One of the frustrating aspects of coding CSS is the ad-hoc approach in crafting styles. It felt all my software development practices went out the window. Compass, a stylesheet authoring framework, along with Sass, a stylesheet language, has alleviated most of my pain. However, implementation still varies from developer to developer.

I have refined my approach to focus on styling content elements first (e.g. H1, ul, p tags), the grid, and finally the chrome (e.g. backgrounds). While this approach has worked quite well, I'm still not completely satisfied on the reusability of the "chromed" elements. This is where Nicole Sullivan comes in, developer of the OO CSS framework. While a Compass implementation is in the works, I'm quite happy adapting the philosophy of the framework to may current workflow. Specifically the 10 Best practices she outlines in her presentation Object Oriented CSS:

  1. Create a component library
  2. Use consistent semantic styles
  3. Design modules to be transparent on the inside
  4. Be flexible
  5. Learn to love the grid
  6. Minimize selectors
  7. Separate structure and skin
  8. Separate container and content
  9. Extend objects by applying multiple classes
  10. Use reset and fonts from YUI

Practices 7 and 8 need more explanation. Below are comments from Nicole's blog post announcing the framework hosted on Github.

Separate structure and skin

Abstract the structure of the block from the skin which is being applied.

Separate structure from skin isn’t about HTML and CSS. Within the CSS, have one class that takes care of all of the little presentational elements, browser differences, basically all the complicated bits. Then build on that class with multiple skin classes, which then only need to contain simple things like border colors, background images, etc. The skins become super predictable.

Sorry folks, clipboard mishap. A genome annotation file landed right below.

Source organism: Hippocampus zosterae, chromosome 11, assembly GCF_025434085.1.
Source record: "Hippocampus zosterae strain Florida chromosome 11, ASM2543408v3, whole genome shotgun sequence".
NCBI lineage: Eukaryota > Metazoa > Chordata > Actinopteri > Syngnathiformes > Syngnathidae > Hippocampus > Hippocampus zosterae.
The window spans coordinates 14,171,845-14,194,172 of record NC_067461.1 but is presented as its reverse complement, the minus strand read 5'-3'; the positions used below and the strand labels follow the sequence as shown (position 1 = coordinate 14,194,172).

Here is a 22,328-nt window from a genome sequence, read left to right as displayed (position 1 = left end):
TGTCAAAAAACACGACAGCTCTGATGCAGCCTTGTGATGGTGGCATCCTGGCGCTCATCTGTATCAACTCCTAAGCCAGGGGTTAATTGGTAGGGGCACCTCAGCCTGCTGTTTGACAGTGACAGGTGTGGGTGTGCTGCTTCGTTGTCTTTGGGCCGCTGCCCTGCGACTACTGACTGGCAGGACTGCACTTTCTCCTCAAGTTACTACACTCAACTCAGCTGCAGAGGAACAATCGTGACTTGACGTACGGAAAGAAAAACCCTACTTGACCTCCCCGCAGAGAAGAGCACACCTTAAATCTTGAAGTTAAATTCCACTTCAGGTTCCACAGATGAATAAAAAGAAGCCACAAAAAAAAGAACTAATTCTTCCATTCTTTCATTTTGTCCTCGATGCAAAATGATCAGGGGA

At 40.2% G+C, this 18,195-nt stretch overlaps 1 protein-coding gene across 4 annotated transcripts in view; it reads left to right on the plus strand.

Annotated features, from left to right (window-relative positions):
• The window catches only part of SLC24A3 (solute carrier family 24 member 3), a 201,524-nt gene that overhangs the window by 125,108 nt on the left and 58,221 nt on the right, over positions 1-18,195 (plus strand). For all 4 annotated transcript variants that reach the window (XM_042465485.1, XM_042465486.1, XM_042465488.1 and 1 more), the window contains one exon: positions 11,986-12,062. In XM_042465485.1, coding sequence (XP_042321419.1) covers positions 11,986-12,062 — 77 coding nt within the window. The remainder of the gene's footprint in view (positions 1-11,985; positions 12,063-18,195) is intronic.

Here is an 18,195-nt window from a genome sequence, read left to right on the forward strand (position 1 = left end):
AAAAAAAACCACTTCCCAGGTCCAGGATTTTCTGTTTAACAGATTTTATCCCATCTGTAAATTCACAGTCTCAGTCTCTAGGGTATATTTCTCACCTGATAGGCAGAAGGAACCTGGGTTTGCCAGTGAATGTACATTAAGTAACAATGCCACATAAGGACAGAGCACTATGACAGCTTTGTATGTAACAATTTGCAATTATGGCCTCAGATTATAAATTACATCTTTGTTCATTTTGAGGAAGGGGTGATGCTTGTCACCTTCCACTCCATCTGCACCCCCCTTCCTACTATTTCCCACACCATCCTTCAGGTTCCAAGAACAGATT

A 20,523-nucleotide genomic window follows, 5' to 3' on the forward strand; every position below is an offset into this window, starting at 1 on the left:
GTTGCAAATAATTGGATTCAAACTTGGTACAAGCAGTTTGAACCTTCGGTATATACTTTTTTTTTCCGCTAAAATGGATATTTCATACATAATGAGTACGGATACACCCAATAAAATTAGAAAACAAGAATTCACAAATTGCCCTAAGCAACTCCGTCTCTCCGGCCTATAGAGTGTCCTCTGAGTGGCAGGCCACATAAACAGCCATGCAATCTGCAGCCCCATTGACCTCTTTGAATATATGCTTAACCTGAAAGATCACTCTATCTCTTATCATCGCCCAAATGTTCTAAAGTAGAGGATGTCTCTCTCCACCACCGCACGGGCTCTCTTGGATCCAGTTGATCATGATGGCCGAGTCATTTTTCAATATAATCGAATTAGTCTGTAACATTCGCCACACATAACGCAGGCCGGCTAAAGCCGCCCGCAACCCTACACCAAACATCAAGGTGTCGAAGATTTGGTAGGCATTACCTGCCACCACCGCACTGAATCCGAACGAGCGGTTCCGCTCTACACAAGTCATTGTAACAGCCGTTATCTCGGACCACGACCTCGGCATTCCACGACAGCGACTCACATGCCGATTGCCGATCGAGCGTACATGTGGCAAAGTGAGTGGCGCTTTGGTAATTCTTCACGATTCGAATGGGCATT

Separate container and content

Break the dependency between the container module and the content objects it contains.

A glance at the CSS of most sites will tell you no one is doing this properly. At best we manage to separate by module, or sandbox individual components. Unfortunately, each of the modules has container and content completely tied together. This makes the CSS grow over time and the site not scale or perform well.

Her nine pitfalls are also worth noting:

  1. Location dependent styles
  2. Avoid specifying what tag a class applies
  3. Avoid IDS to style inside the main content areas
  4. Avoid drop shadows and rounded corners over irregular backgrounds
  5. Don't sprite every image together (unless your site has very few pages)
  6. Avoid height alignment
  7. Text as text, not as images
  8. Redundancy
  9. Avoid premature optimization

Nicole's presentation is well worth watching if you intend to adopt such a framework, or simply wish to improve you CSS authoring skills. I have included the video of the presentation below along with the slides. Here are some helpful links if you wish to research further:

Object Oriented CSS